Parental rights to determine the gender and even the sexual orientation of children will become the topic of public policy debate. That debate will most likely be framed as a conflict between the social good and the rights of individuals.

In any conflict of that kind I would have to come down on the side of the individual. But it’s not an easy decision, given human nature and the whims of fashion. As I wrote in Huffington:

Is our only choice between a transhumanist future where children are genetically designed to win on “American Idol,” or a world where authoritarians rule our most personal choices? The answer, sadly, may be yes.

One Response to “Transhumanism: Tomorrow’s Healthcare Issues Today”


  1. I posted a version of this at the Huffington Post as well, but the post has not appeared there for some reason. I’ll doubtless also respond in more detail, when I have more leisure, over on my own blog: http://metamagician3000.blogspot.com/.

    Meanwhile, I appreciate the respectful discussion in your post – and also the mix of responses on the Huffington Post blog – but I should at least clear up a couple of things. I don’t think the choice is necessarily between liberal eugenics and authoritarian genetics – by which I (and, evidently, Fenton) have in mind the government-mandated genetic programs of the past. There are many positions in between, and even liberal eugenics could take more or less “libertarian” forms.

    Since your Huffington Post discussion suggests that I am pushing something closer to “libertarian eugenics”, I should also state that I’m not fond of the word “libertarian” without a lot of qualifications attached to it. It sounds too much like the position of Ayn Rand, say, or Robert Nozick – positions that I repudiate. I don’t belong to the “taxation is theft” camp. In practice, my economic positions tend to be centrist and pragmatic, but in principle I’m prepared to support very large redistributions of wealth if needed to meet the kind of social democratic objectives that I favour.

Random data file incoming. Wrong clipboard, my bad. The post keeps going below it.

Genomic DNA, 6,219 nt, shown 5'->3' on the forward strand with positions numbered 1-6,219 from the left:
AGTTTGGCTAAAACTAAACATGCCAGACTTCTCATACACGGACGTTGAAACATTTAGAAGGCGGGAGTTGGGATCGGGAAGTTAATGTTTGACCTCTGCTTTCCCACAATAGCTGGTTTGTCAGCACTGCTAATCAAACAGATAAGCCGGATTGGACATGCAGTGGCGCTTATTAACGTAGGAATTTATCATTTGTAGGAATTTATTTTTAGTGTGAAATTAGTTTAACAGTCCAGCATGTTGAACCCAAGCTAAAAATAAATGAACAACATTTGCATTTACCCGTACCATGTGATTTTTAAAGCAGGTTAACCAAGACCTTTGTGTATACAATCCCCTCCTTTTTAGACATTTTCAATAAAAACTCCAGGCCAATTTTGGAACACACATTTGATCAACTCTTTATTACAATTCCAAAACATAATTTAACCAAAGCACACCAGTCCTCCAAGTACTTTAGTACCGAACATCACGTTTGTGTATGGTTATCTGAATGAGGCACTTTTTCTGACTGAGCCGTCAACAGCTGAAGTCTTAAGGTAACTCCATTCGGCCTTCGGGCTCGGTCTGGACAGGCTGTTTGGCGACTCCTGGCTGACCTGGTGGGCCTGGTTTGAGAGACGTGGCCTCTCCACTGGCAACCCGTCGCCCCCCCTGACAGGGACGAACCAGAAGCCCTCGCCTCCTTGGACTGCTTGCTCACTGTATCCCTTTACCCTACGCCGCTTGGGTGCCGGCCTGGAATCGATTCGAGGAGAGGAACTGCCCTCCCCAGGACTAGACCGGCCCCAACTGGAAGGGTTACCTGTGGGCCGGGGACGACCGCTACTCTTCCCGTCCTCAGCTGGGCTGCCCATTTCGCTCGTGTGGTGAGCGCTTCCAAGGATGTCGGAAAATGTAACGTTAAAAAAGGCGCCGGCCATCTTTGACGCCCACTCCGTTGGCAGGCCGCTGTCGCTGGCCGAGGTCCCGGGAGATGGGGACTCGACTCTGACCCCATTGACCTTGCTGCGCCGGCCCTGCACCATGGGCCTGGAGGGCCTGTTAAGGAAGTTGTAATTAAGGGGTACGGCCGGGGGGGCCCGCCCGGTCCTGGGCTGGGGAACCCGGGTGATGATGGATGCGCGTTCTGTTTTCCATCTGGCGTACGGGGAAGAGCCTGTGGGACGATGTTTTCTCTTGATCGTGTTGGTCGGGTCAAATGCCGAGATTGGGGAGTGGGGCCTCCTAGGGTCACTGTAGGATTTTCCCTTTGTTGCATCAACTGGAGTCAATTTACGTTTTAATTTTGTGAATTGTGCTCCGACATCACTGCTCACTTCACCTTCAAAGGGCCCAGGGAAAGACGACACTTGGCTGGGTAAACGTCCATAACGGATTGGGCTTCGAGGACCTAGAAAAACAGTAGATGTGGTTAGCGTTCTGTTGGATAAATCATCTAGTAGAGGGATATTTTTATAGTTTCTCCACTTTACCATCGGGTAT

Indeed, the regulation that I’d want at the end of the day might not be all that libertarian in any sense. I do worry about micro-managing how kids turn out (in another context, I support Richard Dawkins in deploring religious indoctrination of young children). I also worry about impacts on democratic equality (the kind that us European-style social democrats argue for). Finally, I worry about issues of safety and efficacy.

    However, I think it’s important to criticise opponents of genetic technologies when their arguments overreach or they start to favour overly broad restrictions. I especially think it’s important to keep the heat on arguments that seemingly valorise “the natural”. Attempting to improve on nature will be difficult, and should be approached with caution. We could go badly wrong here. But it is best, I think, if we refrain from arguments that have anything to do with the supposed inviolability of nature, or of a specific human nature. In any event, when poor arguments are put along those lines I will continue to criticise them.